Not only is the magnification lower, but the exit pupil is now 3.175x That is a pretty huge difference.

The target is going to be smaller in the 10" f/6.3 scope, and also brighter, but because the sky brightness is also much higher, the view can appear washed out.

To make a fair comparison, you would need to use the 10" scope at 127x (for a 2mm exit pupil) or the 8" scope at 64x.

I suspect though that the difference you are seeing is because of the difference in sky brightness due to the exit pupil size. The brightness of the sky I think is the proportional to the area of the exit pupil A bigger exit pupil means a brighter target, but a brighter background as well.

#5 tim57064

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Posted 14 July 2013 - 08:47 AM

The exit pupil is calculated by dividing the magnification into the aperture.

If you use the 20mm eyepiece in the 8" SCT, you get about 101x (assuming that you are using 1.25" diagonals because it will be higher than this if you are using 2" diagonals). This will give you right at a 2mm exit pupil.

In the 254mm scope working at f/6.3 (again, assuming a 1.25" diagonal) the focal length is only 1600mm so the 20mm eyepiece gives 80x.

Not only is the magnification lower, but the exit pupil is now 3.175x That is a pretty huge difference.

The target is going to be smaller in the 10" f/6.3 scope, and also brighter, but because the sky brightness is also much higher, the view can appear washed out.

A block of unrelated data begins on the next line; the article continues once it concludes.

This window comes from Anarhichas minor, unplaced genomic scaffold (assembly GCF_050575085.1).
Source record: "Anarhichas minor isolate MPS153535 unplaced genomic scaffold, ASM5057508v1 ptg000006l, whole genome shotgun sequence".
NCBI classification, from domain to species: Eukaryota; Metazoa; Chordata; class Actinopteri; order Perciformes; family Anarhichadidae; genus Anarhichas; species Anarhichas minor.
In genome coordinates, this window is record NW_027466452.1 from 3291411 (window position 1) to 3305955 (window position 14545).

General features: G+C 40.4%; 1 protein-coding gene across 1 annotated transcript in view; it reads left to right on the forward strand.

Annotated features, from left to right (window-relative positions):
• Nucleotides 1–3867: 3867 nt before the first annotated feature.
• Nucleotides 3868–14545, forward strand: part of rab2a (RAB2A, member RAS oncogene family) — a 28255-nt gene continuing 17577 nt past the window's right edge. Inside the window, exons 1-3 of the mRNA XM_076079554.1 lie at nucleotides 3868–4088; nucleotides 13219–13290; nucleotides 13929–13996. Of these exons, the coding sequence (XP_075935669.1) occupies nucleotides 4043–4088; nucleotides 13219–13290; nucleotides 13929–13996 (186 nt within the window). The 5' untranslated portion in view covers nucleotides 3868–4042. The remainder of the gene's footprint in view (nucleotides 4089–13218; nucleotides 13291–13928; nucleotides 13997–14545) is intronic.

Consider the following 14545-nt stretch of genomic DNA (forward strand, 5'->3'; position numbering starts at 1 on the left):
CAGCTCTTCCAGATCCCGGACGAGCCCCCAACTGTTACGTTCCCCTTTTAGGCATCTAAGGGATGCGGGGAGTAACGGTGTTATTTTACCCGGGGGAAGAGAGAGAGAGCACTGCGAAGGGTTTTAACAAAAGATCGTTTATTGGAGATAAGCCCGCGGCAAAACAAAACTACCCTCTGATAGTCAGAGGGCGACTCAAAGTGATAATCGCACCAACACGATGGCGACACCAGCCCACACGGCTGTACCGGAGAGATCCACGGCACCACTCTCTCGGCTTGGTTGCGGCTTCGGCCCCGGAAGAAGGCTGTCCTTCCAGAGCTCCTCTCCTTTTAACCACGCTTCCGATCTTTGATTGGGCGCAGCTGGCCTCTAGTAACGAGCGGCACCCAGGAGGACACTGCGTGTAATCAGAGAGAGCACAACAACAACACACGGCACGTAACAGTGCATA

To make a fair comparison, you would need to use the 10" scope at 127x (for a 2mm exit pupil) or the 8" scope at 64x.

I suspect though that the difference you are seeing is because of the difference in sky brightness due to the exit pupil size. The brightness of the sky I think is the proportional to the area of the exit pupil A bigger exit pupil means a brighter target, but a brighter background as well.


Eddgie, Thank You so very much for your help on this subject. Your explanation was very clear and concise for me.Now,I just need to remember it by writing it down in my astro notebook. Thanks again and Clear Skies to you. Tim

#6 orion61

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Posted 14 July 2013 - 10:12 AM

Yhat F6.3 came off an LX6. That was pretty early in the production process. I have seen some stunning 6.3 optics, I have also looked through some that were not so good.
You need to do a test on a Star, say Polaris with your highest power eyepiece and double check the collimation.
There a several factors that may influence the final viewa.
A fast scope needs to be spot on with it's alignment, The larger scope is more succeptable to seeing condition.
Also using the same power, per inch of apeture is a good test.
We need to figure which of these are affecting your views..

#7 tim57064

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Posted 14 July 2013 - 10:54 AM

Larry, thanks for your input. I have sent you a PM. Tim